The fourth window in the Baptistry in many ways sums up the effects of the Sacrament of Baptism in the life of a Catholic Christian. The newly baptized is anointed with the Oil of Chrism, a perfumed oil which has been blessed by the Bishop and which is used when the prayer asks for the Holy Spirit to be present. As he anoints the person with the Chrism, the priest states that he is anointing him “…priest, prophet and king.” (USCCB, 2020 p. 40) This reality is vividly portrayed in the window.

The dove, superimposed upon the breast of the new Christian, indicates that he has received the Holy Spirit signified by the Chrism. The dove is embraced by his right hand and his left hand is extended in a sign of openness. Jesus, the Priest, stands behind him, with his hands extended in a gesture of offering. Jesus is both the priest and the lamb of sacrifice who has conquered sin and death. His Sacred Heart, surrounded by the crown of thorns and pierced by the lance symbolizes this. It is the source of new life in Christ and all the grace of the sacrament.

Light rays from the Sacred Heart fall upon the shoulders of the newly baptized Christian, calling him to his priestly, prophetic, and kingly roles. As baptized Catholics we share in the priestly ministry of Jesus at every Mass when we offer ourselves to God as the priest offers the bread and wine. We share in the prophetic ministry of Jesus when by our words and example we bring Christ into our families, workplaces, communities and the wider society. It is the Holy Spirit who inspired the prophets through all the ages and into our present time. The image of Christ as King is at the top of the window. He is holding a scepter, sign of His authority, and his right hand is extended in a sign of blessing. Jesus governs his people, the Body of Christ, as a ruler and king. We also share in this kingly role by exercising leadership in accordance with the teaching of Christ. We can have a Christian approach to leadership in our family; in our parish; in organizations and businesses; and in our participation in local and national government.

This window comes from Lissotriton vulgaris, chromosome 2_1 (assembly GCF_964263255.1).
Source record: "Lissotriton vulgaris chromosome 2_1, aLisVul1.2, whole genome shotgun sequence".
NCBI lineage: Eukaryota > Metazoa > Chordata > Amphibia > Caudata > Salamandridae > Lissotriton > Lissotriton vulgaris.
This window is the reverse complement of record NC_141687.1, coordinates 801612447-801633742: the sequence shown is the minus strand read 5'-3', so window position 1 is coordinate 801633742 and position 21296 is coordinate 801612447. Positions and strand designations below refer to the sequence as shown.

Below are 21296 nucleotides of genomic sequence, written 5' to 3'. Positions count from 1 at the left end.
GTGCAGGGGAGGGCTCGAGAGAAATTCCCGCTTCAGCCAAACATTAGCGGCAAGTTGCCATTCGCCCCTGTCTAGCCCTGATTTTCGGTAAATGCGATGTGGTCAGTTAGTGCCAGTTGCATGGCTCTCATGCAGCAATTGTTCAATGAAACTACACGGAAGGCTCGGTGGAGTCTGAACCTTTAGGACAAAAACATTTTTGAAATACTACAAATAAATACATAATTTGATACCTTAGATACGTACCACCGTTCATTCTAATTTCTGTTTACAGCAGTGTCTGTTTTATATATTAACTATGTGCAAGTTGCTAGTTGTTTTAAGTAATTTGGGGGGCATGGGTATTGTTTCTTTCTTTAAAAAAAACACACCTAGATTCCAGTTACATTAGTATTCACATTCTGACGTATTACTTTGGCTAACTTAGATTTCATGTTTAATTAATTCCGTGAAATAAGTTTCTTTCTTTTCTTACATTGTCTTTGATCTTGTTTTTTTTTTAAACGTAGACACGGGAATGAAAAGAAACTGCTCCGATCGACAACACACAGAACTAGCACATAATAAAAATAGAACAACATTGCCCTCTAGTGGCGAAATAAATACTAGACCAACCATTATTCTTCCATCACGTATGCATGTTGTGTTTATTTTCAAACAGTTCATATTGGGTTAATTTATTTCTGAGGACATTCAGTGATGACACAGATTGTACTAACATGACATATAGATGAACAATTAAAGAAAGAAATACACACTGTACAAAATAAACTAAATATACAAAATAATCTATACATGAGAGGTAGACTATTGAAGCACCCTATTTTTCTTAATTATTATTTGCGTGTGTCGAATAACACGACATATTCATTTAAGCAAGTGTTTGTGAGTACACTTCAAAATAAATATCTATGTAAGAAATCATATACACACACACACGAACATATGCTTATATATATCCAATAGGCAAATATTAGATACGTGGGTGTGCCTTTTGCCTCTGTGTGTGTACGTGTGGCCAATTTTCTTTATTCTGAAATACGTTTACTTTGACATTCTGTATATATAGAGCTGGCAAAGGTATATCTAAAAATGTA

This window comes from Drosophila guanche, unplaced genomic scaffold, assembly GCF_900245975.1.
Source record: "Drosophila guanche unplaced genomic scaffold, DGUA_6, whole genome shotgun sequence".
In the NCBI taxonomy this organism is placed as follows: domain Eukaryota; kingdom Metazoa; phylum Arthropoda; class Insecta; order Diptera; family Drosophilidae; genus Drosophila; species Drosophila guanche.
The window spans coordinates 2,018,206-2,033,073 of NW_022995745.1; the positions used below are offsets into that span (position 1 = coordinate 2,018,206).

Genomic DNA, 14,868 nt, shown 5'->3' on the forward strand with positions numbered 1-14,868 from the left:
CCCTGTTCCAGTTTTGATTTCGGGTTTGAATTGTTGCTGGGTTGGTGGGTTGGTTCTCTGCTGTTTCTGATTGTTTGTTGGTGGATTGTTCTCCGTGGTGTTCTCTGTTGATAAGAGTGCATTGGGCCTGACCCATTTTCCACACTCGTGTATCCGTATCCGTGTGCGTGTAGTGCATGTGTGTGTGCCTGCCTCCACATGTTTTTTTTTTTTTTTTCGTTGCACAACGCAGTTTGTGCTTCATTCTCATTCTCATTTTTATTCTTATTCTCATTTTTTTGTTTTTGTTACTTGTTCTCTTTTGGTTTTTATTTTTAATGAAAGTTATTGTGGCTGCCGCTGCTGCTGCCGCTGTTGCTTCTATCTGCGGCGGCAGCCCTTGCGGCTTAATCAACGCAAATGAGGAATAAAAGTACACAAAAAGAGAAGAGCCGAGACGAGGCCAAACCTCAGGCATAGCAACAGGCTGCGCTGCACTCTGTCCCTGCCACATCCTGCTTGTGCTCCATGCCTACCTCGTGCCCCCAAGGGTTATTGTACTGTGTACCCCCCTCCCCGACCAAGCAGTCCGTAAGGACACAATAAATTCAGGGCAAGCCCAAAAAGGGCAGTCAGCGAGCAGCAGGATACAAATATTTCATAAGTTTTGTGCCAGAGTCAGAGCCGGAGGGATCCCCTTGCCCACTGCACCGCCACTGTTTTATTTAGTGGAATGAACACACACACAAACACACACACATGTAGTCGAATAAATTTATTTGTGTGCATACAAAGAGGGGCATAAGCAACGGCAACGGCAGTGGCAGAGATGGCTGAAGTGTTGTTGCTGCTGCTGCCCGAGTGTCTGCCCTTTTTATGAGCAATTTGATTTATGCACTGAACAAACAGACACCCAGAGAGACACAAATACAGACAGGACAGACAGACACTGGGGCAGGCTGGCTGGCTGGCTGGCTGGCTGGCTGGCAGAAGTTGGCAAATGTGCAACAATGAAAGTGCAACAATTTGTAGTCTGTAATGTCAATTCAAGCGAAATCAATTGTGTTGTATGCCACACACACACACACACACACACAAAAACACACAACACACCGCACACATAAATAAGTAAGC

Entwined around the images in the window is a vine which forms the shape of a mandorla, a seed, symbolizing the new life in Christ that the baptized person has received. Jesus said, “I am the vine, you are the branches. Whoever remains in me will bear much fruit…” (Jn 15:5) We have been baptized into Christ, and now share his very life: our life is in Him and His life is in us. The fruit we will bear is the fruit of the Holy Spirit, symbolized by the clusters of grapes.

In the bottom pane we are reminded that we are baptized into the Body of Christ, the Church. IHS is a Greek form of “Jesus”. A river flows from beneath his name and divides into seven streams. These represent the seven sacraments, with the large stream in the center representing Baptism. The sacraments provide us with the grace we need to live out our baptismal promises and our priestly, prophetic and kingly ministries. The sacraments of Penance and the Eucharist we can receive often. Confirmation bestows on us all the gifts of the Holy Spirit. The sacraments of Matrimony or Holy Orders provide the grace to live out our vocation. The sacrament of the Anointing of the Sick provides us with grace in our time of need.

As we reflect on this window may we praise and thank God for the gift of our baptism and our faith. May we consider the ways that we can live out our baptismal calling to be priest, prophet and king. May we also consider what it means that we live in Christ and Christ lives in us.


United States Conference of Catholic Bishops. (2020) The Order of Baptism for Children. Collegeville, MN: Liturgical Press.